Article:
Leaders of the Senate Environment and Public Works Committee announced this week they have agreed in principle on how to proceed with the next federal surface transportation authorization bill, the successor to 2012’s MAP-21. I also have the usual roundup of links on the future of the Highway Trust Fund, state activity on transportation revenues, public-private partnerships and tolling and state multi-modal strategies.

The House Budget Committee this week passed a budget resolution that could leave the Highway Trust Fund—and states—in the lurch. I also have the usual updates on MAP-21 reauthorization, state transportation funding activities, public-private partnerships and tolling and state multi-modal strategies.

The federal Highway Trust Fund is expected to run out of money even earlier than expected this summer, according to new data released this week. That’s likely to make it even tougher for Congress to come up with a funding solution in time and it has many in Washington and around the country concerned about what would be an unprecedented situation for state transportation programs. I also have the usual collection of links to items on state activity on transportation revenues, public-private partnerships and tolling, and state multi-modal strategies.

The final panel at the CSG Transportation Policy Academy in Portland, Oregon focused on the future of the federal-state-local partnership in transportation. Among the speakers was Larry Ehl, the founder and publisher of Transportation Issues Daily, a nationally recognized blog on federal transportation issues. Ehl draws on more than 20 years as a government affairs and transportation professional including as Federal Relations Manager for the Washington State Department of Transportation, Chief of Staff to U.S. Senator Slade Gorton (R-WA) and Director of Corporate and Government Relations for the construction services company Fisher Companies, Inc. He talked about rural transportation concerns, complete streets policies and the search for new transportation revenues at the state and local levels.

The opening dinner of CSG’s Transportation Policy Academy in Portland, Oregon included remarks by Jennifer Dill, Ph.D., professor in the School of Urban Studies and Planning at Portland State University and Director of the Oregon Transportation Research and Education Consortium. She introduced the group to the city of Portland and its unique approach to transportation and land use planning in a presentation entitled “Toward Sustainable Urban Mobility: Insights from Portland’s Journey.”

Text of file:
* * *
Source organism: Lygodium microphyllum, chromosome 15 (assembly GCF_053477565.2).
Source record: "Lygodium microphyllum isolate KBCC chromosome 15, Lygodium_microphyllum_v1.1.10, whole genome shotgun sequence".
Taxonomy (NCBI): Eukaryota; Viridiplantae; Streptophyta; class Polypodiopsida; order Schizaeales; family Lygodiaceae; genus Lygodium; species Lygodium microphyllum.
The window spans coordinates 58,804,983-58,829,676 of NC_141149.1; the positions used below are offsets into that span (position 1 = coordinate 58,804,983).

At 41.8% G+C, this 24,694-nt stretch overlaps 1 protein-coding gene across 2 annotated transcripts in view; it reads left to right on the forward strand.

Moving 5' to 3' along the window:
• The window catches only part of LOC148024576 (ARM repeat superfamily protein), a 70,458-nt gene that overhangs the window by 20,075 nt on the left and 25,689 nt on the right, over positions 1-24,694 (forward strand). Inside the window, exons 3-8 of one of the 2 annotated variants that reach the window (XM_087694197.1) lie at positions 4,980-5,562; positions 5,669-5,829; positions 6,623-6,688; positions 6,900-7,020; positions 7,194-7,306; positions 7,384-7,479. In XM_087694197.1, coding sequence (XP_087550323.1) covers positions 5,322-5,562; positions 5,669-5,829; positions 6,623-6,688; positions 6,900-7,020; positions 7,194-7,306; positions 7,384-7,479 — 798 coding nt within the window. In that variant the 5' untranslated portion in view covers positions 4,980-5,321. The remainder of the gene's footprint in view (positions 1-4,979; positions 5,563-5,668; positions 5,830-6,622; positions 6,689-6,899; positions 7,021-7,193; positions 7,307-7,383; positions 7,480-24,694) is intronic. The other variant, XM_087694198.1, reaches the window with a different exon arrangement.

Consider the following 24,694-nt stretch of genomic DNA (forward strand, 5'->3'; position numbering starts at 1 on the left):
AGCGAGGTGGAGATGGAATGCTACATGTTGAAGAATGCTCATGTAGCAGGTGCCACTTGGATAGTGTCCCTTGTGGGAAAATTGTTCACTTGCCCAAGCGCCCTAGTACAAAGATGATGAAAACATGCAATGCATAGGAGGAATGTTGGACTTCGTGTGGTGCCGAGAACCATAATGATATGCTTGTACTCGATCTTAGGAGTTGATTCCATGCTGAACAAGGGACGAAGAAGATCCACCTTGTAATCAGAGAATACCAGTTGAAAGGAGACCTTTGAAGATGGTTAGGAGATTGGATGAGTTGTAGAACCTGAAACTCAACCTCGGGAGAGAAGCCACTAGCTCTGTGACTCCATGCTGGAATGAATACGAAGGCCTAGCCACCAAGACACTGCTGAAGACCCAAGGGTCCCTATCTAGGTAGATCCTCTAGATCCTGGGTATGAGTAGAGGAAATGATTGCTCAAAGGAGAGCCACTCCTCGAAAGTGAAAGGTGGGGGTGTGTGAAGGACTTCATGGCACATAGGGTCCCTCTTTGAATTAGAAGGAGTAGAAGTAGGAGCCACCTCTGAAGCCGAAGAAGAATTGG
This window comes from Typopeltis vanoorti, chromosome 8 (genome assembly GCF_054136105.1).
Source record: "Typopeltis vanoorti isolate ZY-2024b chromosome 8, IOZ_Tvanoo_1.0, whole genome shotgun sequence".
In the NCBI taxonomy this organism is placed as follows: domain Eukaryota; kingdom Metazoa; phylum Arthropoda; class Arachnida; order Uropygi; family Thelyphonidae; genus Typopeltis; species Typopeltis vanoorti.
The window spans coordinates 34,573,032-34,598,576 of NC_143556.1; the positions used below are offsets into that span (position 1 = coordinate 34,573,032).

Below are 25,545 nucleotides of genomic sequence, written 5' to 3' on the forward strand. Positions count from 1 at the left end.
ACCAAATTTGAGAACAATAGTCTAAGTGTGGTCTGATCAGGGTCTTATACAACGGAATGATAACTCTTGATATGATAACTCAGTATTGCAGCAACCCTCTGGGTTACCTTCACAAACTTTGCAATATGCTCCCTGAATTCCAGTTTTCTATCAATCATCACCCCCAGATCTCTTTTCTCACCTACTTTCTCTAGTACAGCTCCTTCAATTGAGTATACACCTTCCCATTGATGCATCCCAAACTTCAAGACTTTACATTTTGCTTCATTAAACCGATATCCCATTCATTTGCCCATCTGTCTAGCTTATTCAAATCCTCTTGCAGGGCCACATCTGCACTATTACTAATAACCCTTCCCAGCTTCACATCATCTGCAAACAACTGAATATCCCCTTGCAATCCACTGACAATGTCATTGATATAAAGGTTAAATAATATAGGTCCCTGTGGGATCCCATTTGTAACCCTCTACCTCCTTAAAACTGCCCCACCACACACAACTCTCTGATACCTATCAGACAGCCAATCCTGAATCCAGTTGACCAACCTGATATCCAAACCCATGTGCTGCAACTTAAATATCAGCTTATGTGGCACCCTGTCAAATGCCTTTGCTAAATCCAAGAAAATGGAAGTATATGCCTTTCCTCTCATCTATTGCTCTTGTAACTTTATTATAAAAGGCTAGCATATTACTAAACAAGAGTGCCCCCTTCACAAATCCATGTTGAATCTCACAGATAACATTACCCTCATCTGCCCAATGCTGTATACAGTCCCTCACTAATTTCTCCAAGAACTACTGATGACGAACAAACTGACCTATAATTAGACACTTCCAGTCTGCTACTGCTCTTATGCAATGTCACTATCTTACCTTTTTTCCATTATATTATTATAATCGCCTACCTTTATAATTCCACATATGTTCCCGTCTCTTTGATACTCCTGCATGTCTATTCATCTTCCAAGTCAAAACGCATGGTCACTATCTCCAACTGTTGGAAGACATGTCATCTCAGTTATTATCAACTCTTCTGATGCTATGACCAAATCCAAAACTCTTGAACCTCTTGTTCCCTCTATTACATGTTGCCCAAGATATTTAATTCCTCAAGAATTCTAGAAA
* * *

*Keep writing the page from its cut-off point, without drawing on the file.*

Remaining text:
Ultimately the support of Georgia’s Republican governor, Atlanta’s Democratic mayor, and the local and state chambers of commerce wasn’t enough to convince Atlanta-area voters to vote for a one percent sales tax increase to fund a list of regionally chosen transportation projects. Neither were the Atlanta metro region’s notorious traffic congestion and less than comprehensive transit system. Nor the claims by public officials that there was no “plan B” or better option forthcoming for funding the region’s transportation needs. Instead, it was an unlikely alliance on the “No” side that was able to claim victory for sending the Atlanta region’s Transportation Special Purpose Local Option Sales Tax (T-SPLOST) down to defeat in Tuesday’s Georgia primary election.

As they age, seniors face many transportation challenges. There are numerous ways state governments can help meet these challenges both for seniors who are still behind the wheel and for those who are no longer able to drive. They include policies to make road and pedestrian infrastructure safer, improve access to public transportation and better coordinate limited transportation resources.

This week, President Obama banks again on infrastructure investment to stimulate the nation’s economy. Also, a key Senate committee approves a four-month extension of surface transportation programs as a House Appropriations subcommittee passes a 2012 transportation budget that cuts overall spending and Administration-favored programs. There are also items this week on congestion reduction, sprawl and smart growth.

As President Obama prepares to deliver a major jobs speech next week, he and two key Democratic Senators are warning that not extending transportation programs by the end of the month could compound America’s already significant job losses. This just as the federal government announced today that employers added no net jobs in August. There are also items this week about the impact of potential transportation funding cuts to states, the condition of U.S. infrastructure, alternative funding options, public-private partnerships, climate change and freight transportation.

Transportation Demand Management incorporates various policy strategies to reduce traffic congestion by shifting transportation away from single-occupancy vehicles, shifting travel out of peak periods or shifting it to less congested roads or modes of transportation. Though many states have successful transportation demand management programs, the future of these programs may be in jeopardy unless dedicated funding for them can be found and unless state agencies continue to demonstrate their value in addressing policy objectives like congestion reduction and air quality improvement.

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